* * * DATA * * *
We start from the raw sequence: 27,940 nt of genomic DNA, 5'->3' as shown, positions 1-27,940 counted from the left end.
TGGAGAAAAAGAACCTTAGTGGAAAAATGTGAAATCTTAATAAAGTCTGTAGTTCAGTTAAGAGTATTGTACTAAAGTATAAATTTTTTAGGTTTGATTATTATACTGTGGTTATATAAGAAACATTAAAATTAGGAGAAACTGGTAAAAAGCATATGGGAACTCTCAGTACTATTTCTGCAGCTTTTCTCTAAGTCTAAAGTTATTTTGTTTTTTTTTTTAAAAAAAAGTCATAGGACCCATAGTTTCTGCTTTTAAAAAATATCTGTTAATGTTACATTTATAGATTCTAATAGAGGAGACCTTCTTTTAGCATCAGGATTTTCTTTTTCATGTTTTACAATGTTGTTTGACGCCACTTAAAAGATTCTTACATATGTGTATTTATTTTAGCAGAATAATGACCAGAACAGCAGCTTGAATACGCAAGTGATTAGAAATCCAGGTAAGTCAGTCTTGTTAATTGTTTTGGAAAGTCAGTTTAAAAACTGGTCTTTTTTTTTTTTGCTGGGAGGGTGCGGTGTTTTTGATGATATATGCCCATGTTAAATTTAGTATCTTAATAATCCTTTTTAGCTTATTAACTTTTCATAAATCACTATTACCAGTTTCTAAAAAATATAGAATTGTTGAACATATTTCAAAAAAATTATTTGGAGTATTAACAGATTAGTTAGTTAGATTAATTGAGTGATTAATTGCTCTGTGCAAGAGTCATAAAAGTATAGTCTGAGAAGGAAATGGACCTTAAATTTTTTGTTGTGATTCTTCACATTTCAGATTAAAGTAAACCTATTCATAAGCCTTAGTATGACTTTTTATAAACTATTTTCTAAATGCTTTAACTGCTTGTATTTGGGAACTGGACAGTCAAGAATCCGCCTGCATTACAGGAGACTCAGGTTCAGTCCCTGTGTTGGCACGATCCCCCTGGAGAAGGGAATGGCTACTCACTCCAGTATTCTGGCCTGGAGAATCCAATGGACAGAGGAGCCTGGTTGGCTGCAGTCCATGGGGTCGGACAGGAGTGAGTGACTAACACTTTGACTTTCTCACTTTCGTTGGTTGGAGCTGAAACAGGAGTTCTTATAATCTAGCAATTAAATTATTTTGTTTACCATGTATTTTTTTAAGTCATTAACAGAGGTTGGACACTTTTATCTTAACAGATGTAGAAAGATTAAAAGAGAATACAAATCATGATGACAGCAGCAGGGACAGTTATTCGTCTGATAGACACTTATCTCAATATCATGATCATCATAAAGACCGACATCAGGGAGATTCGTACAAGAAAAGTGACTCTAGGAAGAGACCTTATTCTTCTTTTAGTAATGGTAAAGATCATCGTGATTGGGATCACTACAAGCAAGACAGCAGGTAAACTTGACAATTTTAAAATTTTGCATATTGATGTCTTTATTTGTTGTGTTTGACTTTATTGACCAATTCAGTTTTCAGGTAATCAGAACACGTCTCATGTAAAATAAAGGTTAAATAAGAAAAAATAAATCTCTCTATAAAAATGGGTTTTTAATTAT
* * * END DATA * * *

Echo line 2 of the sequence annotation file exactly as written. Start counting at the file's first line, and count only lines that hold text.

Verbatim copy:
TGGAGAAAAAGAACCTTAGTGGAAAAATGTGAAATCTTAATAAAGTCTGTAGTTCAGTTAAGAGTATTGTACTAAAGTATAAATTTTTTAGGTTTGATTATTATACTGTGGTTATATAAGAAACATTAAAATTAGGAGAAACTGGTAAAAAGCATATGGGAACTCTCAGTACTATTTCTGCAGCTTTTCTCTAAGTCTAAAGTTATTTTGTTTTTTTTTTTAAAAAAAAGTCATAGGACCCATAGTTTCTGCTTTTAAAAAATATCTGTTAATGTTACATTTATAGATTCTAATAGAGGAGACCTTCTTTTAGCATCAGGATTTTCTTTTTCATGTTTTACAATGTTGTTTGACGCCACTTAAAAGATTCTTACATATGTGTATTTATTTTAGCAGAATAATGACCAGAACAGCAGCTTGAATACGCAAGTGATTAGAAATCCAGGTAAGTCAGTCTTGTTAATTGTTTTGGAAAGTCAGTTTAAAAACTGGTCTTTTTTTTTTTTGCTGGGAGGGTGCGGTGTTTTTGATGATATATGCCCATGTTAAATTTAGTATCTTAATAATCCTTTTTAGCTTATTAACTTTTCATAAATCACTATTACCAGTTTCTAAAAAATATAGAATTGTTGAACATATTTCAAAAAAATTATTTGGAGTATTAACAGATTAGTTAGTTAGATTAATTGAGTGATTAATTGCTCTGTGCAAGAGTCATAAAAGTATAGTCTGAGAAGGAAATGGACCTTAAATTTTTTGTTGTGATTCTTCACATTTCAGATTAAAGTAAACCTATTCATAAGCCTTAGTATGACTTTTTATAAACTATTTTCTAAATGCTTTAACTGCTTGTATTTGGGAACTGGACAGTCAAGAATCCGCCTGCATTACAGGAGACTCAGGTTCAGTCCCTGTGTTGGCACGATCCCCCTGGAGAAGGGAATGGCTACTCACTCCAGTATTCTGGCCTGGAGAATCCAATGGACAGAGGAGCCTGGTTGGCTGCAGTCCATGGGGTCGGACAGGAGTGAGTGACTAACACTTTGACTTTCTCACTTTCGTTGGTTGGAGCTGAAACAGGAGTTCTTATAATCTAGCAATTAAATTATTTTGTTTACCATGTATTTTTTTAAGTCATTAACAGAGGTTGGACACTTTTATCTTAACAGATGTAGAAAGATTAAAAGAGAATACAAATCATGATGACAGCAGCAGGGACAGTTATTCGTCTGATAGACACTTATCTCAATATCATGATCATCATAAAGACCGACATCAGGGAGATTCGTACAAGAAAAGTGACTCTAGGAAGAGACCTTATTCTTCTTTTAGTAATGGTAAAGATCATCGTGATTGGGATCACTACAAGCAAGACAGCAGGTAAACTTGACAATTTTAAAATTTTGCATATTGATGTCTTTATTTGTTGTGTTTGACTTTATTGACCAATTCAGTTTTCAGGTAATCAGAACACGTCTCATGTAAAATAAAGGTTAAATAAGAAAAAATAAATCTCTCTATAAAAATGGGTTTTTAATTAT